“There is no indication it’s going to get any better any time soon,” said Ald. Mark Borkowski.
“That’s my concern,” said Bauman. “I think the mayor is basically whistling past the graveyard here.”
Bauman said he thought Barrett’s plan amounted to hoping the issue goes away on its own.
“Somebody’s got to lead and that’s the mayor,” he said.
“Officers will ask people who are carrying open intoxicants and/or using illegal drugs to stop doing that. They will not be using a heavy hand to enforce,” read Bauman.
He said it equated to telling the police to stand down. “I have a funny suspicion that is very frustrating to [them],” he said.
“Bouncers/security from bars should have prominent clothing that identifies them as such and are asked to also politely inform people that they are breaking the laws if they see open intoxicants, etc,” reads Williams-Smith’s notes from a meeting that, according to Bauman, included 50 stakeholders.
The alderman noted that Milwaukee Downtown has posted signs listing what behaviors are illegal. Polenske declined to defend the effectiveness of the signs.
“That conveys a sense that we just hope this blows over,” said Bauman.
But the alderman has another idea: fence the area off like the Milwaukee Bucks do with the Deer District during games. Checkpoints could then be used for crowd control, and to remove weapons and carry-ins. Bridges could also be raised to limit traffic flows.
He asked Polenske if the city had possession of the elaborate fencing used to protect the Wisconsin Center during the Democratic National Convention.
The commissioner said no, it was rented from a contractor. And even if the city could get it again, it would take time. An effort by DPW to lease barricades for placement between the sidewalk and a large surface parking lot at the northeast corner of N. Water St. and E. Juneau Ave. took at least five days to be installed by a contractor. Too late for this weekend.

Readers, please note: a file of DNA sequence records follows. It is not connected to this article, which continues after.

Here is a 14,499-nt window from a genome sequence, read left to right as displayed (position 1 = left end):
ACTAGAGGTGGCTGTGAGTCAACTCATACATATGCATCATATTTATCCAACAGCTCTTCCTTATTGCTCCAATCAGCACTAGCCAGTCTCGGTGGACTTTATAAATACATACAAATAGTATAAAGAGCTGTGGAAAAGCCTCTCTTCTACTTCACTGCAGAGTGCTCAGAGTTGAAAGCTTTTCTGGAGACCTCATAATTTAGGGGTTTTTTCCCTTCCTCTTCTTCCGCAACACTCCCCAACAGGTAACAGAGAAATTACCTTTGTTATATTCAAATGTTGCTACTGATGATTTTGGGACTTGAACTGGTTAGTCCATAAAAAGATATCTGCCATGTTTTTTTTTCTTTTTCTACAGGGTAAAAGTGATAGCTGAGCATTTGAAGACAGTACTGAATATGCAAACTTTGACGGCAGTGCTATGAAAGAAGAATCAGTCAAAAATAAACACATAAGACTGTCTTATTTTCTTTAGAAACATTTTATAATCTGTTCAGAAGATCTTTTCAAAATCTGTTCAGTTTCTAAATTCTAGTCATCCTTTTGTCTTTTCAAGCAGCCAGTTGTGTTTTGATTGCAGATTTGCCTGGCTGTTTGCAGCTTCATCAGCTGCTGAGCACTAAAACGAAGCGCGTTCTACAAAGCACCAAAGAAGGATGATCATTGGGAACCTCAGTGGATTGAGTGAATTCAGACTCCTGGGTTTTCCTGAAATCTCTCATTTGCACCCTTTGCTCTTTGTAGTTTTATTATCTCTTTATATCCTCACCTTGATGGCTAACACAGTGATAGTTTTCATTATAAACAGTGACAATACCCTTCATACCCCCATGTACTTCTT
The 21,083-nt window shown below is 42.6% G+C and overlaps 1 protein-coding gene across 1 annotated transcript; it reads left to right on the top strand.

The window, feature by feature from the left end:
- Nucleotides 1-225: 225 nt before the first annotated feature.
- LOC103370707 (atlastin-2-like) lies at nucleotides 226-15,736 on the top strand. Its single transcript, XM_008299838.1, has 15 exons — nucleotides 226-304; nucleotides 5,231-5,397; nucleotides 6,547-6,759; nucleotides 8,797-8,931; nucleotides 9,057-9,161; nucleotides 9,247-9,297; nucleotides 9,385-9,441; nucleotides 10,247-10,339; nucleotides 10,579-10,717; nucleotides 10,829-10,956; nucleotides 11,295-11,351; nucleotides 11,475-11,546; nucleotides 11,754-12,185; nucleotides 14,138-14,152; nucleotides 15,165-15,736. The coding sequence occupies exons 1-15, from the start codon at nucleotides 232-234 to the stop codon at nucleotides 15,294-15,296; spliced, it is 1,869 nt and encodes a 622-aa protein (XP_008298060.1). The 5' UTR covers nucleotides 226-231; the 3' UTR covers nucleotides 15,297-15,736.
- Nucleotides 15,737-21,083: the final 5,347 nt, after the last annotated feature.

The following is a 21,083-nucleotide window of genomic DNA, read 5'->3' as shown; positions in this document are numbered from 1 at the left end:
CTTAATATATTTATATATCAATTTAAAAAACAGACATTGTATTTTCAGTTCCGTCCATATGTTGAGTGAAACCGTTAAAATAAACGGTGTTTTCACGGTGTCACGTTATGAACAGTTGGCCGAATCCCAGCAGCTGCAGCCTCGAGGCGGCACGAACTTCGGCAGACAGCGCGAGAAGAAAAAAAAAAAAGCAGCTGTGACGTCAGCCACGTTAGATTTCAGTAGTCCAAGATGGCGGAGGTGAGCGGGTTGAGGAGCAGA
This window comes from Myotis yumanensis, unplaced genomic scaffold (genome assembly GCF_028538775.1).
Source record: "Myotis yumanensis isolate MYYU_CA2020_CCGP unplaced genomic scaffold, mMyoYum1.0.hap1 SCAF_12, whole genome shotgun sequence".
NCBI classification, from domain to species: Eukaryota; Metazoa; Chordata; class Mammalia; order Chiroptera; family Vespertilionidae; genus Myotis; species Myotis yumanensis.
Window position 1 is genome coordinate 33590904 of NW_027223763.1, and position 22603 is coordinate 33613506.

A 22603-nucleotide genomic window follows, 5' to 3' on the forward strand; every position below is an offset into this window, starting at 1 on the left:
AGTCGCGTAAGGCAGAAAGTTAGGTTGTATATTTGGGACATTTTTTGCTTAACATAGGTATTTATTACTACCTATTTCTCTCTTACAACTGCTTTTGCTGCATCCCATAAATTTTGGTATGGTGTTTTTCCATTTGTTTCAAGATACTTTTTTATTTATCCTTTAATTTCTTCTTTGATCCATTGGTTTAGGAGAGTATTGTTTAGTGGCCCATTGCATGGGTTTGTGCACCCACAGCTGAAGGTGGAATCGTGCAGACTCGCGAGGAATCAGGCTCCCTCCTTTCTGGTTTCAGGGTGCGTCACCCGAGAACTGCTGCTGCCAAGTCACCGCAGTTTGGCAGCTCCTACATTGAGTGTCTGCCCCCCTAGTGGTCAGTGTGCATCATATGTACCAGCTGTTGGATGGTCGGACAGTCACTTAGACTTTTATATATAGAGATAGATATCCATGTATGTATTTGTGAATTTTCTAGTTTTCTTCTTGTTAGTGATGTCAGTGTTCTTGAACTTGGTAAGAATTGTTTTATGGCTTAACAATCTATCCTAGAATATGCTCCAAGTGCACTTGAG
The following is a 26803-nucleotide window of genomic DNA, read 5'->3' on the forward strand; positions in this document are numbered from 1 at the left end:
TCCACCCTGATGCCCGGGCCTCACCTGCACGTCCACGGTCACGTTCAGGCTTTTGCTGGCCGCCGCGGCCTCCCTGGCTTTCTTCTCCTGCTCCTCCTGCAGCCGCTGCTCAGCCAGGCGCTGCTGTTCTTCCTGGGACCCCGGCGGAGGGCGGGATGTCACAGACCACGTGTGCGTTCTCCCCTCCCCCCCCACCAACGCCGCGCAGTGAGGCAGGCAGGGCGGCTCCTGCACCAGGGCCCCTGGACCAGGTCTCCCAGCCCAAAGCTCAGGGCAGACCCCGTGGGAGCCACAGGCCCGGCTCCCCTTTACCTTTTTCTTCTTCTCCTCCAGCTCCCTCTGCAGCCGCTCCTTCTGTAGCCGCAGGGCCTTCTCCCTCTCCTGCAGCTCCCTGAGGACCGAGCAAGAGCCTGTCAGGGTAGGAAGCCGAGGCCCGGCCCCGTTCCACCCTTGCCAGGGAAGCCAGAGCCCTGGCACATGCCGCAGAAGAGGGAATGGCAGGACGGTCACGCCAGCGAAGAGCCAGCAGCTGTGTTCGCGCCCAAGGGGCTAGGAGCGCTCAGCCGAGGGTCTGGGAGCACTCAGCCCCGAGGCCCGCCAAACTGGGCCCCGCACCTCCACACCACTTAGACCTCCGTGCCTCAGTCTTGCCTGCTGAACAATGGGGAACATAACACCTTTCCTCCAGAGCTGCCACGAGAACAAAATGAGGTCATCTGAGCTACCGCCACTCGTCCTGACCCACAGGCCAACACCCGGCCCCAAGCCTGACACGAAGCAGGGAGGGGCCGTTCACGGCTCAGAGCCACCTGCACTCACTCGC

“You made some great suggestions Alderman Bauman, but you have to be prepared for the consequences of that,” said DPW director of operations Danielle Rodriguez. “You are now trapping people.”
“This conversation is probably long overdue,” said Ald. Jose G. Perez, but he said he wanted it to be clear that the message wasn’t don’t come Downtown. It was don’t come Downtown if you are going to stand in the street and break the law.
Perez said more discussion was needed because Water Street wouldn’t be the end of the problem. He said a smaller, but similar, issue occurred in his district near W. Historic Mitchell St. last year.
Earlier this year the city also shut down “Club Midtown,” an unpermitted, open-air party that was taking place in surface parking lots at the Midtown shopping center. One night saw more than 300 shots fired.
“There needs to be a sense of urgency here,” said Bauman.
The committee meeting was the first where council members have publicly discussed the issue with administration officials. A Public Safety & Health Committee scheduled for Thursday morning includes no mention of the issue on its agenda.
Want to read more on the topic? Barrett answered questions on the topic during a media briefing Tuesday.
If you think stories like this are important, become a member of Urban Milwaukee and help support real, independent journalism. Plus you get some cool added benefits, all detailed here.